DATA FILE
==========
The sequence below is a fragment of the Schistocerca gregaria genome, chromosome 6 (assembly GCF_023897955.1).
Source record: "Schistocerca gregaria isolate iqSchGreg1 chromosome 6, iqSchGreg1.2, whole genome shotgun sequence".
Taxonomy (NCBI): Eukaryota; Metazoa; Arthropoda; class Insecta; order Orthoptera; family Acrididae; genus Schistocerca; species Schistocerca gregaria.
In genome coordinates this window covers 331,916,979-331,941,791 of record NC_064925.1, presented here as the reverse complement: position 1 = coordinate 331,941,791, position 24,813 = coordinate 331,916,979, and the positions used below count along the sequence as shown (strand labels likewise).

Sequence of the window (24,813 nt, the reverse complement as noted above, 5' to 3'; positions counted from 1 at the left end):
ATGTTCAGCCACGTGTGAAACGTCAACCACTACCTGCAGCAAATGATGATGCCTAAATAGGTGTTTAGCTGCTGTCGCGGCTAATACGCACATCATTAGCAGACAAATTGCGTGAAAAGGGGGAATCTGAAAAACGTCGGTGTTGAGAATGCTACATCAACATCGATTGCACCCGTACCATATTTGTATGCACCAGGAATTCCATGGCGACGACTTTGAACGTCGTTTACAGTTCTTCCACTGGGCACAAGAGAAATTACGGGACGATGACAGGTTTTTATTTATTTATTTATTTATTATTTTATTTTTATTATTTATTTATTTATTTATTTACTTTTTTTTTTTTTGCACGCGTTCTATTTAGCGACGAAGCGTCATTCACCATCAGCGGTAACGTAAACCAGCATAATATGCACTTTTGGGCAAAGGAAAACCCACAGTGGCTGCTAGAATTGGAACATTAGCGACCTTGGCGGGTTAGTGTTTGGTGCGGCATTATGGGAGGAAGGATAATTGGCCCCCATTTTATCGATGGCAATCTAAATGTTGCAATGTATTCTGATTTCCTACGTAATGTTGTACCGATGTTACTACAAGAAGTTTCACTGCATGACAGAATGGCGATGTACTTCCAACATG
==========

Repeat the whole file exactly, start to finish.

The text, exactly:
The sequence below is a fragment of the Schistocerca gregaria genome, chromosome 6 (assembly GCF_023897955.1).
Source record: "Schistocerca gregaria isolate iqSchGreg1 chromosome 6, iqSchGreg1.2, whole genome shotgun sequence".
Taxonomy (NCBI): Eukaryota; Metazoa; Arthropoda; class Insecta; order Orthoptera; family Acrididae; genus Schistocerca; species Schistocerca gregaria.
In genome coordinates this window covers 331,916,979-331,941,791 of record NC_064925.1, presented here as the reverse complement: position 1 = coordinate 331,941,791, position 24,813 = coordinate 331,916,979, and the positions used below count along the sequence as shown (strand labels likewise).

Sequence of the window (24,813 nt, the reverse complement as noted above, 5' to 3'; positions counted from 1 at the left end):
ATGTTCAGCCACGTGTGAAACGTCAACCACTACCTGCAGCAAATGATGATGCCTAAATAGGTGTTTAGCTGCTGTCGCGGCTAATACGCACATCATTAGCAGACAAATTGCGTGAAAAGGGGGAATCTGAAAAACGTCGGTGTTGAGAATGCTACATCAACATCGATTGCACCCGTACCATATTTGTATGCACCAGGAATTCCATGGCGACGACTTTGAACGTCGTTTACAGTTCTTCCACTGGGCACAAGAGAAATTACGGGACGATGACAGGTTTTTATTTATTTATTTATTTATTATTTTATTTTTATTATTTATTTATTTATTTATTTACTTTTTTTTTTTTTGCACGCGTTCTATTTAGCGACGAAGCGTCATTCACCATCAGCGGTAACGTAAACCAGCATAATATGCACTTTTGGGCAAAGGAAAACCCACAGTGGCTGCTAGAATTGGAACATTAGCGACCTTGGCGGGTTAGTGTTTGGTGCGGCATTATGGGAGGAAGGATAATTGGCCCCCATTTTATCGATGGCAATCTAAATGTTGCAATGTATTCTGATTTCCTACGTAATGTTGTACCGATGTTACTACAAGAAGTTTCACTGCATGACAGAATGGCGATGTACTTCCAACATG